As New London and Montville consider pay-per-bag trash proposals, two local towns that started similar programs in the 1990s have had different experiences.
The state Department of Energy and Environmental Protection says on its website that pay-as-you-throw programs, which charge residents per bag of trash, are a way to reach a higher reduction and recycling rate statewide. East Lyme ran such a program for several years before discontinuing it in 1998. Stonington, on the other hand, which started its program about the same time as East Lyme, continues to have it in place.
While East Lyme doesn’t offer incentives or charge residents fees for garbage disposal after ending its pay-per-bag program, First Selectman Mark Nickerson said the town’s single-stream recycling program — along with the barrels and free pick-up that the town provides to residents — makes it easy for people to recycle. The town posts on its website and social media about what can and can’t be recycled.
“We encourage recycling,” Nickerson said. “We’ve gotten a good response from our citizens.”
East Lyme issues every household two different colored barrels: one for recycling that gets picked up every other week, and one for trash that gets picked up every week. The service is paid for through property taxes. The town had a 40 percent recycling rate in 2016-17, according to Director of Public Works Joseph J. Bragaw.
Nickerson said recycling has become a habit for people, like wearing a seat belt.
“It’s just become an American lifestyle,” he added. “It’s just what people do.”
East Lyme residents who need additional trash barrels beyond the town-provided container are able to purchase from the town a 96-gallon can for $75 or a 56-gallon can for $55, according to the town website. Additional recycling cans are free.
Pay-per-bag in East Lyme
In 1992, the East Lyme Board of Selectmen voted to introduce a pay-per-bag program after discussing whether to raise taxes or implement a fee system to help offset the cost of depositing garbage at the trash-to-energy plant in Preston. Residents paid $1.40 for a 30-gallon trash bag and 80 cents for a 15-gallon bag. In addition to offsetting costs, the program also was intended to encourage residents to recycle more.
Long-serving Selectwoman Rose Ann Hardy said many people were on board when the program was introduced in 1992, and East Lyme was considered a model community in the state.
But the program did not prove to be popular, Nickerson said. He said it was an inconvenience for households to always have a supply of bags and people then had to run to the store to get them if they ran out. The town also had problems with illegal dumping, and some businesses had to lock their commercial dumpsters to prevent people from unloading their trash there. According to The Day’s archives, some people reportedly took their trash with them to work to throw out there.
In 1998, under the administration of the newly elected First Selectman Wayne Fraser, for whom eliminating the pay-per-bag program was a campaign pledge, the Board of Selectmen voted 5-1 to end it.
Hardy, who voted against ending the program, said she felt the program was environmentally and personally responsible.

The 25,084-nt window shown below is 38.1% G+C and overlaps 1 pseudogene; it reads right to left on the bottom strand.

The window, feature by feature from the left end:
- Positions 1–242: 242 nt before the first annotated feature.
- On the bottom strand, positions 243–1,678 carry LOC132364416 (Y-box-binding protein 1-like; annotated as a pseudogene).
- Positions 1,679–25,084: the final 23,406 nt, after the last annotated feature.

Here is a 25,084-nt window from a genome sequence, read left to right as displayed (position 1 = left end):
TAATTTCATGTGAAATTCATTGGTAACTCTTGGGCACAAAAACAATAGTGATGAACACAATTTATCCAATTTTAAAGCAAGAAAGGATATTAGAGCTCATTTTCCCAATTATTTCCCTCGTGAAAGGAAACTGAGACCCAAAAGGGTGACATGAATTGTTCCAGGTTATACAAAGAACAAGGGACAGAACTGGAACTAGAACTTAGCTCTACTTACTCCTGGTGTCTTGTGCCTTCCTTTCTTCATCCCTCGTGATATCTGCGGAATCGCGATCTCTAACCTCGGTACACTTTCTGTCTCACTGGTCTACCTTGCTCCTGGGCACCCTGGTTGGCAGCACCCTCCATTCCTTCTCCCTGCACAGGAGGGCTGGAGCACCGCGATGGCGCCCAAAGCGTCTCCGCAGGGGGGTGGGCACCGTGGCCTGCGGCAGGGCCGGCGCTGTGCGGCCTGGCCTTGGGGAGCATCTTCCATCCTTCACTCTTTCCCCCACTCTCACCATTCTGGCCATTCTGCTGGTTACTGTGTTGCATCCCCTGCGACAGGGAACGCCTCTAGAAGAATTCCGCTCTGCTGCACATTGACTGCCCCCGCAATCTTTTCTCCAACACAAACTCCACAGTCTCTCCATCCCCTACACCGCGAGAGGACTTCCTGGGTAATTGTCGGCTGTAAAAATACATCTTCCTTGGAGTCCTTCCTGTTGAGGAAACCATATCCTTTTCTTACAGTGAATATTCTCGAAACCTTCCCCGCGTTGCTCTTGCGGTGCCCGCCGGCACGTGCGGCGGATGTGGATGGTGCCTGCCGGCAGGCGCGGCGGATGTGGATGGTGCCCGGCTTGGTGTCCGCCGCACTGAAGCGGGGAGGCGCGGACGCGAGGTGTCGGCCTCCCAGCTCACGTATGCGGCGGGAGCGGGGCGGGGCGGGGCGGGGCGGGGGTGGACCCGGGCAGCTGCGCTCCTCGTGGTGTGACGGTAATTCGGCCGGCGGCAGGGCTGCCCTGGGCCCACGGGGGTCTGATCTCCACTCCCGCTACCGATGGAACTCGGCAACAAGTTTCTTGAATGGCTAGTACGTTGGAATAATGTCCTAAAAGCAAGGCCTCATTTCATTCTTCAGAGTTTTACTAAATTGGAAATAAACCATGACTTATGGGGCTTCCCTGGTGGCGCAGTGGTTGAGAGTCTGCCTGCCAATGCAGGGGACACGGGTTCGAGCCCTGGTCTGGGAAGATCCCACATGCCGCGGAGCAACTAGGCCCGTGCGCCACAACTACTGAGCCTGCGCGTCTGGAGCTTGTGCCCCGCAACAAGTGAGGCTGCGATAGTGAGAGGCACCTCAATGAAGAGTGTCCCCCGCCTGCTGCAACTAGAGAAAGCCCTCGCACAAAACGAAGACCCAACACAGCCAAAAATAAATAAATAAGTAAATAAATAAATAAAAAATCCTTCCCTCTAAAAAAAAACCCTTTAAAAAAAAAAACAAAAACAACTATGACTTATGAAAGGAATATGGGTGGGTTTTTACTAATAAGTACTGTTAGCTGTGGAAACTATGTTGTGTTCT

“I am still a big advocate of it but it’s like many programs: you have to have the community on board,” she said.
With the end of the pay-per-bag program in 1998, as well as the implementation of an automated collection system with large barrels in the early 2000s, recycling decreased, The Day reported.
East Lyme introduced a new recycling program in 2006, and single-stream recycling in 2009, in which residents place all recyclable materials in one container. The year after implementing the single-stream program, the town reported a 35 percent increase in household recycling.
Program working in Stonington
John Phetteplace, Stonington’s solid waste director and the president of Southeastern Connecticut Regional Resource Recovery Authority, said the reaction to the pay-per-bag program was different in his town.
While opponents say such programs will create issues such as illegal dumping, Stonington hasn’t had that problem or others, he said.
“That isn’t our experience, regardless of where in town it was,” he said. “People respect their property.”
“These programs work,” Phetteplace said. Communities with the program generate between 40 percent and 50 percent less trash than communities without it, whether through source reduction, recycling, composting or other means, he said. People pay more attention to how much trash they are generating and how much they are recycling.
Lee Sawyer, legislative affairs director for the state Department of Energy and Environmental Protection, said his agency is interested in looking at data to see whether East Lyme’s program was effective in reducing garbage. He said DEEP reviews both successful and unsuccessful programs across New England to see what works and if there are any lessons learned. He said the pay-as-you-throw program has a strong track record in reducing trash in Massachusetts.
New London City Council is anticipated to take a vote Monday on a pay-as-you-throw proposal that New London says, on a website for the proposal, will cut down on waste, boost recycling and save the city money.
In Montville, the Public Works/Solid Waste Committee is planning to review the pay-as-you-throw proposal, after the Town Council called off a vote.
According to 2014 data from DEEP, East Lyme recycled 242.70 pounds per person per year.
Stonington recycled 145.48 pounds per person per year, New London recycled 95.49 pounds, and Montville recycled 152.28 pounds, according to the data.
When asked if East Lyme would reconsider the pay-per-bag program, Nickerson said he can “never say never” but a compelling reason would have to arise, considering residents clearly were against it 20 years ago.
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